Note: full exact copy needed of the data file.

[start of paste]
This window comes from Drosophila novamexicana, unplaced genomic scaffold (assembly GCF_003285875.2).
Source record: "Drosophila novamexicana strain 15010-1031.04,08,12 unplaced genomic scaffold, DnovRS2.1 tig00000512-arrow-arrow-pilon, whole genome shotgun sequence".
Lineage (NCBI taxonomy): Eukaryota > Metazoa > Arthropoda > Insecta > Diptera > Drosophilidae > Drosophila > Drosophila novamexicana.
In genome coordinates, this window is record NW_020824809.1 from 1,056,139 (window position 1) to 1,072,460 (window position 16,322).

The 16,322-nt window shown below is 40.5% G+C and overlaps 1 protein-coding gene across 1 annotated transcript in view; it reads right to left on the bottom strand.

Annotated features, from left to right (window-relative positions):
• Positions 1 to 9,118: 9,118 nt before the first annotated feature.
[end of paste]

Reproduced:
This window comes from Drosophila novamexicana, unplaced genomic scaffold (assembly GCF_003285875.2).
Source record: "Drosophila novamexicana strain 15010-1031.04,08,12 unplaced genomic scaffold, DnovRS2.1 tig00000512-arrow-arrow-pilon, whole genome shotgun sequence".
Lineage (NCBI taxonomy): Eukaryota > Metazoa > Arthropoda > Insecta > Diptera > Drosophilidae > Drosophila > Drosophila novamexicana.
In genome coordinates, this window is record NW_020824809.1 from 1,056,139 (window position 1) to 1,072,460 (window position 16,322).

The 16,322-nt window shown below is 40.5% G+C and overlaps 1 protein-coding gene across 1 annotated transcript in view; it reads right to left on the bottom strand.

Annotated features, from left to right (window-relative positions):
• Positions 1 to 9,118: 9,118 nt before the first annotated feature.